As I’ve been figuring out what to do next, I’ve also spent a lot of time thinking about what I’ve done in the past. The sad reality of building Web products is that your work quickly disappears. Just as waves and winds tear down sandcastles, the rapid pace of innovation on the Web means that your best accomplishments get wiped away.
Despite all of the talk about newspapers having failed to innovate these are some of the things we did at the Star Tribune:
- Created one of the first dynamic publishing systems.
- Launched a local Yellow Pages product, complete with maps and driving directions.
- Launched a home search with full MLS listings. Someone actually ran a tape over to the building from the MLS offices to make this work. It even had Google Street View-type pictures of all the homes in a neighborhood.
- Created a searchable entertainment guide.
We even tried to get people to pay for news! (It didn’t work in the mid-’90s, it won’t work now.)
That work has been washed away, as has most of my other work. My work at Tellme still exists, but experiencing that requires buying a new Ford.
Sure, I have screenshots of some of the products I’ve created. But they don’t capture the essence of the work. If a Web site can be captured in a screenshot, its creator didn’t do a good job.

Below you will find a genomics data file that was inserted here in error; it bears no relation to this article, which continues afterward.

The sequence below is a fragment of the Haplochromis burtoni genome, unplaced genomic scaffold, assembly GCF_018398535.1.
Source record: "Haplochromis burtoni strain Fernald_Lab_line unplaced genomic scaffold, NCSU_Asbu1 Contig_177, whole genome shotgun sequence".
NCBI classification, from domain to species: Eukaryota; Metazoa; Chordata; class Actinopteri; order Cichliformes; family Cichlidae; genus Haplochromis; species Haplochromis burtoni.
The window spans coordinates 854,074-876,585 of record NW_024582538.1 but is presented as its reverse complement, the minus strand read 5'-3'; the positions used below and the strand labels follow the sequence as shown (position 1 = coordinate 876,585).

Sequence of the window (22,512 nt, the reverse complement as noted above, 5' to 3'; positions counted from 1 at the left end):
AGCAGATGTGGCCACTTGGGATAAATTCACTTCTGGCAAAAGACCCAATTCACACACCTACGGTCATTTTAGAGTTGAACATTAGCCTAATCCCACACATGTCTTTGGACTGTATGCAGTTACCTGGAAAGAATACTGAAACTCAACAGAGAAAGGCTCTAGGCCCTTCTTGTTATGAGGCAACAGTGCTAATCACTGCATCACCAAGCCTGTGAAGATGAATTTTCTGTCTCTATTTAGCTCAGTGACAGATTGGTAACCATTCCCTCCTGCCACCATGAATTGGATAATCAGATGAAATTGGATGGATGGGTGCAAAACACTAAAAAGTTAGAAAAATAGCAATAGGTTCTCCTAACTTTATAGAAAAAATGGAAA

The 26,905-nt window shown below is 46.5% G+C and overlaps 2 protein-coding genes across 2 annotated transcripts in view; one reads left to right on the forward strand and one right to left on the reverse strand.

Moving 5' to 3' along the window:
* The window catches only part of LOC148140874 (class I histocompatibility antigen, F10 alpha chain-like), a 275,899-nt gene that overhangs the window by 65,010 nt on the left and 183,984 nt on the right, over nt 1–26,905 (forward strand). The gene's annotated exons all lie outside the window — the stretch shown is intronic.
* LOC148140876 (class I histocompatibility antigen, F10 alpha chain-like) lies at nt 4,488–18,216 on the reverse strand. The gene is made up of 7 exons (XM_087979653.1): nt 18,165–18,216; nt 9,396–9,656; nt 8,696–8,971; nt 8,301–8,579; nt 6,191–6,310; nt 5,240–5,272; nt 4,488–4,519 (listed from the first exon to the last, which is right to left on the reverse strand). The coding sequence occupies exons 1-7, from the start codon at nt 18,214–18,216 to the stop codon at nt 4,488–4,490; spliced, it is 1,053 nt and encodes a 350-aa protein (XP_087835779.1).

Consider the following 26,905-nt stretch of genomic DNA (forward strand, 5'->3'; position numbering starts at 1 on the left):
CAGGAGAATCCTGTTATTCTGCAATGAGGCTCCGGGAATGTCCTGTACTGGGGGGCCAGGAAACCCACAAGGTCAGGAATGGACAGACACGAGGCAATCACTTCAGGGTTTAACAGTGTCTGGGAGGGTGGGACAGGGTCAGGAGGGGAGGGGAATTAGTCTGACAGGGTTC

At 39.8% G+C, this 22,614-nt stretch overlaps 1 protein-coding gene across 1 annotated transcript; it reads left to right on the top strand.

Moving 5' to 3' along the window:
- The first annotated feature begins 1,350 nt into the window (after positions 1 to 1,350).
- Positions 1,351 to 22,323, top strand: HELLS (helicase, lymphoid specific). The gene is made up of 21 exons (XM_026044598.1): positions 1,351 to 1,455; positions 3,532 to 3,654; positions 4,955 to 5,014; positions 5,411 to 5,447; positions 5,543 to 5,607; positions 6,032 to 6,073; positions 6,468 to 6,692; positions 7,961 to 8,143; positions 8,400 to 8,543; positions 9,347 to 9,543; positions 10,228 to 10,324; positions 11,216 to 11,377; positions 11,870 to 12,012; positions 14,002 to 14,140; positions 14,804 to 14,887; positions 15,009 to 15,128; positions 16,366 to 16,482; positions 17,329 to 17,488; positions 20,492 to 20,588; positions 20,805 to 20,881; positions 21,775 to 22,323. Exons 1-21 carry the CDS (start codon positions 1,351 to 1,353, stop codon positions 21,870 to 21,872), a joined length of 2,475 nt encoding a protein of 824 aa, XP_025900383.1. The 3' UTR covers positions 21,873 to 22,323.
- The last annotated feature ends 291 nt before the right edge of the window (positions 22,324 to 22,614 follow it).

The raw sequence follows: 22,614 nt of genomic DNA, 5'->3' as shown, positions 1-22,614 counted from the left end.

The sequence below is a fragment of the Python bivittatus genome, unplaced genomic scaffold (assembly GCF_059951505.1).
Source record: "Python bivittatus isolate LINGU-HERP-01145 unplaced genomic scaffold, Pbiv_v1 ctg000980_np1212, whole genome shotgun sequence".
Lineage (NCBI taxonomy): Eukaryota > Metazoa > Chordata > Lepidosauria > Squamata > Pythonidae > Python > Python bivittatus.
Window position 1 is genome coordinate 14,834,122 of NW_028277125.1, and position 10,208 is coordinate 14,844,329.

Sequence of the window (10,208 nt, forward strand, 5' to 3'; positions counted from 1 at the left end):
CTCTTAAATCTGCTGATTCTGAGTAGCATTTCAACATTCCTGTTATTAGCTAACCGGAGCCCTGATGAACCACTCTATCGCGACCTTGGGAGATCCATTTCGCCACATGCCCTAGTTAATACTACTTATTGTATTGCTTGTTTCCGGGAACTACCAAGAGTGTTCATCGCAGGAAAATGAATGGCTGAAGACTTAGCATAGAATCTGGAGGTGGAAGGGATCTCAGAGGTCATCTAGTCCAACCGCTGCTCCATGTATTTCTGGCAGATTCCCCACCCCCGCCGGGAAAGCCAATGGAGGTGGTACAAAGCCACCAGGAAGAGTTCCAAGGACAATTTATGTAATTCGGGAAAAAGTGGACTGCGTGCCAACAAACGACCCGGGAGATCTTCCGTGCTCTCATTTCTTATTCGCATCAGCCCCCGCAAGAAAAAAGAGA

My longest lasting legacy is partnering with genius designer Jamie Hutt to create the weather mascot for startribune.com. Someone had pointed out that there was a thermometer on the roof of the Star Tribune building that was recording the temperature for the Strib’s audiotext system. We decided to incorporate that reading on to the front page. To capture some local flavor, we made the weather icon a snowman. He appears differently depending on the weather. This a typical summer look:
My favorite is when it gets really hot — you see a puddle with glasses and a carrot. The snowman’s look and placement have changed over the years but the essence of the idea remains.